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3 Tips to Survive Interview Rejection ...

By Sonya

Being rejected after a job interview is never a pleasant experience, especially if all your hopes hung on it. However, there is a tendency to be a little overdramatic when it comes to job rejection, and many individuals fail to view the situation rationally. If you follow these simple steps, and take on board what experience you gain from failed job interviews, you’re likely to become a stronger candidate and ultimately find that perfect job. Here are my top 3 tips to survive interview rejection.

1 Be Selective

There simply aren’t as many jobs out there anymore, so don’t go chasing jobs that you’re not a good match for. Due to increased competition for job, companies are always going to pick the best candidates who are most suited for the job. So, if you apply for a position, but have very little experience in that sector, don’t be too disheartened if you’re unsuccessful.

However, if you do find a role that interests you, do your research on the company beforehand. Don’t leave the interview up to fate, as this is your time to really impress them.

2 Assess Your Weaknesses

Even the most charismatic individual can cave in an interview situation. The high-pressure environment causes many people to become nervous, and therefore they don’t provide an accurate portrayal of themselves. One way to tackle these anxieties is to get someone to coach you with your interview technique. This will help you address specific issues and help you improve your answers to questions that previously came across as weak (many people struggle with competency questions).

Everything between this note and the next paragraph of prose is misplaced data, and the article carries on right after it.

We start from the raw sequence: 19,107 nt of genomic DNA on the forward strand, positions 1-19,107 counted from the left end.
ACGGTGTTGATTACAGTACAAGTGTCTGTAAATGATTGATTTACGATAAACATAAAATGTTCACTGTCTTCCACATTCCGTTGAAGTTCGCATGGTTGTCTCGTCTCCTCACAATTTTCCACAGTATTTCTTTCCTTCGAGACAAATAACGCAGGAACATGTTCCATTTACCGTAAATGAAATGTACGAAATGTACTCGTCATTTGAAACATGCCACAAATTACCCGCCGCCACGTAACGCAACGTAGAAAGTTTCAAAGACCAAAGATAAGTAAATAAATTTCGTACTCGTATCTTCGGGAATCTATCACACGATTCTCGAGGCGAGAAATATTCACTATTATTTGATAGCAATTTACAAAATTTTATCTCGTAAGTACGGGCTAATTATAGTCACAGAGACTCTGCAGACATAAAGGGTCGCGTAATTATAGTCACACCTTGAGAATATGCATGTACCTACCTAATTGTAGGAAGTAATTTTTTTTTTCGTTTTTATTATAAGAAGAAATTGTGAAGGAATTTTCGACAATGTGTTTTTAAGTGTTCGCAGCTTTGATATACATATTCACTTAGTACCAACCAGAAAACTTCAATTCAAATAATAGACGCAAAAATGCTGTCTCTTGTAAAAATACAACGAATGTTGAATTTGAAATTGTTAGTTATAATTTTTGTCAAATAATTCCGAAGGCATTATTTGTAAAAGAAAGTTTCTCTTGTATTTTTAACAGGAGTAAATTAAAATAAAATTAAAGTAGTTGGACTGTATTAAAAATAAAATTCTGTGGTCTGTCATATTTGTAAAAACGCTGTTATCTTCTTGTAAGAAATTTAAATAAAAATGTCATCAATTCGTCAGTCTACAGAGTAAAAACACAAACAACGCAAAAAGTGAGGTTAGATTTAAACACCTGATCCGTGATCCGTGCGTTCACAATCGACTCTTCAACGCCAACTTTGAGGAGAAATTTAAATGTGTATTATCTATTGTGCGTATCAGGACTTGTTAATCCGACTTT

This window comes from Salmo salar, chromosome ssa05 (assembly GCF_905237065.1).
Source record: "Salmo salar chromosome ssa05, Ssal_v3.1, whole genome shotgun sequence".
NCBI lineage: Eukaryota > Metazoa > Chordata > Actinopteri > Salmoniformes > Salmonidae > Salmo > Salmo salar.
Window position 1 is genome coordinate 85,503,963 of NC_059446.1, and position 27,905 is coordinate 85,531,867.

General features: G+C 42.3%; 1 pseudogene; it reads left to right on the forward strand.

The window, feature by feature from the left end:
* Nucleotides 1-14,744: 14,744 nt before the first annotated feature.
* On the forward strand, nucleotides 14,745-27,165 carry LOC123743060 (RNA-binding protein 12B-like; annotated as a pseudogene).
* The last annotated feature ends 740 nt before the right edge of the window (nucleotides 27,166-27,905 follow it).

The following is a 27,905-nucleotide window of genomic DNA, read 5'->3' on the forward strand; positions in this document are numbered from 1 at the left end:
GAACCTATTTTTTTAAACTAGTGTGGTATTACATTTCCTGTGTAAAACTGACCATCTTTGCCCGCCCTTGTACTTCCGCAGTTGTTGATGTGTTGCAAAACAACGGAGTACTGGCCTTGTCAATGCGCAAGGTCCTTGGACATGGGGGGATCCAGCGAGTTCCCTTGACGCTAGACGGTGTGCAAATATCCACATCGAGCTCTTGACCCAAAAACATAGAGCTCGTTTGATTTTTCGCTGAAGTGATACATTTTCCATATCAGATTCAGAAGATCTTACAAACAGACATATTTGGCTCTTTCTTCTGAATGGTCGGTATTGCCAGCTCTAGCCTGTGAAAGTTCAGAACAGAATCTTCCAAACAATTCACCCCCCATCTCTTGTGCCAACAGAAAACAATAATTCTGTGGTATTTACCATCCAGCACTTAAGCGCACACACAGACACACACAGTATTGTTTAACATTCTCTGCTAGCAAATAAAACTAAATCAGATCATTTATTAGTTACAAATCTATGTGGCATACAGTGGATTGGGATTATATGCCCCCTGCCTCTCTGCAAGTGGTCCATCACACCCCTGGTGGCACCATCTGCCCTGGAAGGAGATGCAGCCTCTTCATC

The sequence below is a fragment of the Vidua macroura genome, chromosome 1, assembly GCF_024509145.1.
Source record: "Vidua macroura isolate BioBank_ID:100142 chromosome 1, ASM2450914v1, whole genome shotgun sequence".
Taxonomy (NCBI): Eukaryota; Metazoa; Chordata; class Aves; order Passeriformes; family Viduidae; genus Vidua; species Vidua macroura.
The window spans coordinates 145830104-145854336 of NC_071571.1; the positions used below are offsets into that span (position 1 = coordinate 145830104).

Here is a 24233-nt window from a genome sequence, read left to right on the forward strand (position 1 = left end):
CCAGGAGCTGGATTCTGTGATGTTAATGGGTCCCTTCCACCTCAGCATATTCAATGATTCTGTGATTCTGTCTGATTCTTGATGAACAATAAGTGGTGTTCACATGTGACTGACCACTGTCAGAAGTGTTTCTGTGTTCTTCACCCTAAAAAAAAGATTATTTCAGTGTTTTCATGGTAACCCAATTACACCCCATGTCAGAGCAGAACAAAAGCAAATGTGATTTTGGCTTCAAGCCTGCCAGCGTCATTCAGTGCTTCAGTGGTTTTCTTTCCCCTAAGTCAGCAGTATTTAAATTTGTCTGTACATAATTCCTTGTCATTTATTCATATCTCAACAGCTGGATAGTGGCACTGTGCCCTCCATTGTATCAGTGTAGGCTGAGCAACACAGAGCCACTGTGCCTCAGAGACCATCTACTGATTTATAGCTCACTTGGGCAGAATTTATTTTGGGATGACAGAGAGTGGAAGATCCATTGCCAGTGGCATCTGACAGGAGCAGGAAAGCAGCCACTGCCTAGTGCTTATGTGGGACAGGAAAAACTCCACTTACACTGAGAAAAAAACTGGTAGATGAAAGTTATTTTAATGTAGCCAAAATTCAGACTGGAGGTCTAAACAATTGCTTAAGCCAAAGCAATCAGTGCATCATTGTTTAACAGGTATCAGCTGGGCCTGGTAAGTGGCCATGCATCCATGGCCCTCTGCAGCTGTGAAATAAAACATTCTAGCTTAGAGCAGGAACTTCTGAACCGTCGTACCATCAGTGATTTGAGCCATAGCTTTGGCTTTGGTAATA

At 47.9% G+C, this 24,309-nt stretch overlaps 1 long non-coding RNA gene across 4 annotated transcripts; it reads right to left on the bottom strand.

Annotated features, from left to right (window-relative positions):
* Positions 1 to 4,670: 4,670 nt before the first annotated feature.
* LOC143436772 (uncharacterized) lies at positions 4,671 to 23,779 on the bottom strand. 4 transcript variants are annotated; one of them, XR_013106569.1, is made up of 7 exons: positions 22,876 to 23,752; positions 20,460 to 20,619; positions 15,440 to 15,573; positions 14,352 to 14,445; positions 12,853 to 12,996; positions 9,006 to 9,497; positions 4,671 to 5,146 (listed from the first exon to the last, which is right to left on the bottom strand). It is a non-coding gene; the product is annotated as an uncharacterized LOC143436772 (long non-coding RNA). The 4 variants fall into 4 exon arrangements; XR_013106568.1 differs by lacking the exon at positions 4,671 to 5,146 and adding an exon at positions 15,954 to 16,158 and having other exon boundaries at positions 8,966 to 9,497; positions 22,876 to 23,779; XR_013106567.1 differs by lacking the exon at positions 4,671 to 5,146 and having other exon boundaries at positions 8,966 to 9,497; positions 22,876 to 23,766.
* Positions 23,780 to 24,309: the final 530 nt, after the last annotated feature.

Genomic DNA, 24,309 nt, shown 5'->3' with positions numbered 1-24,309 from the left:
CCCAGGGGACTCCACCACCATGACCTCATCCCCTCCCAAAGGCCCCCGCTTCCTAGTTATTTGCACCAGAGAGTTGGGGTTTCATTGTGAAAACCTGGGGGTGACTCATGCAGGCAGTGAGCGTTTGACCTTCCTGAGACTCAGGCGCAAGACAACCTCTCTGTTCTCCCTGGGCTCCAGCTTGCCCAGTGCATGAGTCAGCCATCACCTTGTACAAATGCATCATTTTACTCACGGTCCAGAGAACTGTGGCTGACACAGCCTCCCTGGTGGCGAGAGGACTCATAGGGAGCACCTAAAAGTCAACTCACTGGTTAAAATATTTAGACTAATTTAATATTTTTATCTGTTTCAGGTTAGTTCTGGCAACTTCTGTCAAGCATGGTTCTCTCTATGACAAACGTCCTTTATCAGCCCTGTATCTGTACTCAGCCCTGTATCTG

If your technical abilities are the issue, then don’t be afraid to pursue extra experience or qualifications. However, for a lot of people, it’s simply a question of brushing up on their technical knowledge.


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3 Request Feedback

You may not always feel comfortable hearing exactly what an interviewer has thought of your performance, but it’s an essential step in improving your employability. There’s no harm in sending a professional e-mail asking the interviewer for positive and negative feedback so you gain an informed assessment of why you weren’t selected. Also, there is a chance your proactive approach will impress the interviewer, and you may be reconsidered for the position.

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